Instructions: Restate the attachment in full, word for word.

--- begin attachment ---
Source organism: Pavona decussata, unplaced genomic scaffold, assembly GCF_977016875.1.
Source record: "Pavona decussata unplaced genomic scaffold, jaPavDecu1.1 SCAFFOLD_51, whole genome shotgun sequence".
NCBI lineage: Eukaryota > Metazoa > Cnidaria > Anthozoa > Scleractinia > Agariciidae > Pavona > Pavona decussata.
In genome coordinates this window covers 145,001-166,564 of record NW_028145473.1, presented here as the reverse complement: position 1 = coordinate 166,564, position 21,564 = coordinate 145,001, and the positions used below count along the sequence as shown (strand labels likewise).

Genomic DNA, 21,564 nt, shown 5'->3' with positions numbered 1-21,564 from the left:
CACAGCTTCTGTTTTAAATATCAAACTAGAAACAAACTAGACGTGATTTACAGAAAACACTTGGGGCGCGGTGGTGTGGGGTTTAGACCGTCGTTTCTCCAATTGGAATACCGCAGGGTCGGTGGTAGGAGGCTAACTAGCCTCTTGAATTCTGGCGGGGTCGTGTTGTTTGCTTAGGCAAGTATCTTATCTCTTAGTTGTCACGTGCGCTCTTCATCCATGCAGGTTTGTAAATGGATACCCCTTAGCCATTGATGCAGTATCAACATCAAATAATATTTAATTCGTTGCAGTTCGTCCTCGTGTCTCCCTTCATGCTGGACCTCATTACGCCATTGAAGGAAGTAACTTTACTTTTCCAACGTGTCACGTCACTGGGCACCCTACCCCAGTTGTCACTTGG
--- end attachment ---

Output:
Source organism: Pavona decussata, unplaced genomic scaffold, assembly GCF_977016875.1.
Source record: "Pavona decussata unplaced genomic scaffold, jaPavDecu1.1 SCAFFOLD_51, whole genome shotgun sequence".
NCBI lineage: Eukaryota > Metazoa > Cnidaria > Anthozoa > Scleractinia > Agariciidae > Pavona > Pavona decussata.
In genome coordinates this window covers 145,001-166,564 of record NW_028145473.1, presented here as the reverse complement: position 1 = coordinate 166,564, position 21,564 = coordinate 145,001, and the positions used below count along the sequence as shown (strand labels likewise).

Genomic DNA, 21,564 nt, shown 5'->3' with positions numbered 1-21,564 from the left:
CACAGCTTCTGTTTTAAATATCAAACTAGAAACAAACTAGACGTGATTTACAGAAAACACTTGGGGCGCGGTGGTGTGGGGTTTAGACCGTCGTTTCTCCAATTGGAATACCGCAGGGTCGGTGGTAGGAGGCTAACTAGCCTCTTGAATTCTGGCGGGGTCGTGTTGTTTGCTTAGGCAAGTATCTTATCTCTTAGTTGTCACGTGCGCTCTTCATCCATGCAGGTTTGTAAATGGATACCCCTTAGCCATTGATGCAGTATCAACATCAAATAATATTTAATTCGTTGCAGTTCGTCCTCGTGTCTCCCTTCATGCTGGACCTCATTACGCCATTGAAGGAAGTAACTTTACTTTTCCAACGTGTCACGTCACTGGGCACCCTACCCCAGTTGTCACTTGG